Chicago-born musician and songwriter Ezra Furman records both as a solo artist and with the band Ezra Furman & the Boy-Friends. The musician, who identifies as genderfluid, has released a total of six albums: three with his previous band (Ezra Furman and the Harpoons), one 2012 solo album and two with the Boy-Friends, Day of the Dog (2013) and his recent Perpetual Motion People (2015). Furman is currently writing a book about Lou Reed’s Transformer for the 33 1/2 series.

Du Blonde is the solo project of British musician Beth Jeans Houghton, a multi-instrumentalist and singer who left school at 16 to pursue music. Her debut album, Yours Truly, Cellophane Nose (2012), was released under Beth Jeans Houghton & The Hooves of Destiny. After a creative and emotional block, Houghton emerged as Du Blonde and released Welcome to Black Milk (2015), produced by Jim Sclavunos of the Bad Seeds.

Ezra Furman is the kind of person the old world might try to tame and dilute. This is, in part, what makes Ezra so attractive as an artist and person. In 2015, it seems the most shocking thing you can do is be yourself, completely and without hesitation. And rightly so.

Many of us have a filter through which our thoughts, opinions and personalities pass before they reach the outside world. Ezra has a different kind of filter, which strips his dialogue and expression of anything meaningless. He does not suffer small talk. Each sentence is thought out and delivered with heart and insight, no matter how long you wait while he mulls it over.

Ezra cannot be pigeonholed, and it would be a disservice to try. The best we can do is stand back, watch and learn.

Du Blonde: I’ve been thinking recently about the sense of escape that comes with being an artist, especially a touring artist. As a child, I spent a lot of time imagining my way out of situations. I wonder if this was the same for you and, if so, what methods you used to deal with this.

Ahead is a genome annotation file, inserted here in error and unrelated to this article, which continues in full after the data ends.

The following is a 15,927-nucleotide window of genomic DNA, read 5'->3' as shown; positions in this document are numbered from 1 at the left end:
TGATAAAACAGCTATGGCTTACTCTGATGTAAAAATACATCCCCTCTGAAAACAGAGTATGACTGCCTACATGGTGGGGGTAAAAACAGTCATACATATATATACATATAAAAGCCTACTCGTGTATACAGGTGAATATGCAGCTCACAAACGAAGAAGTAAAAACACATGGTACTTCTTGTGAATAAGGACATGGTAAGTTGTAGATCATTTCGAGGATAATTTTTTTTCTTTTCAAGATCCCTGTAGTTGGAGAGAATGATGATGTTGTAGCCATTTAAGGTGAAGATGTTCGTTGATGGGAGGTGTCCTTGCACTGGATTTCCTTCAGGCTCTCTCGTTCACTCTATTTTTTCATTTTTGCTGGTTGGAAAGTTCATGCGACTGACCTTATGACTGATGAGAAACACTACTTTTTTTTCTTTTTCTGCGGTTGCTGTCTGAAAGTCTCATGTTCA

Ezra Furman: Yes, I grew up a dreamer. When I was five, I got in trouble for being unresponsive to any of my teacher’s questions. When my mom asked me about it, I told her I had been pretending I was in Florida, where we were going to be for winter vacation in a few weeks. I’m still displaying those kinds of habits. My mind is often elsewhere. Maybe this job, traveling all the time and making things up in my mind is an adult-life realization of that tendency towards imaginative escapism.

But then again, touring is hard work and puts you in some rough situations, at least the way I’ve been doing it. Sleeping on floors and running out of money doesn’t feel like an escape from anything. It feels more like working to make my real life resemble my inner life. Taking the weird road less travelled so I can sing songs to people.

Do you believe in escapism? Is that what we’re providing for people? I think it might be part of it.

“Sleeping on floors and running out of money
doesn’t feel like an escape from anything.
It feels more like working to make my real life
resemble my inner life.”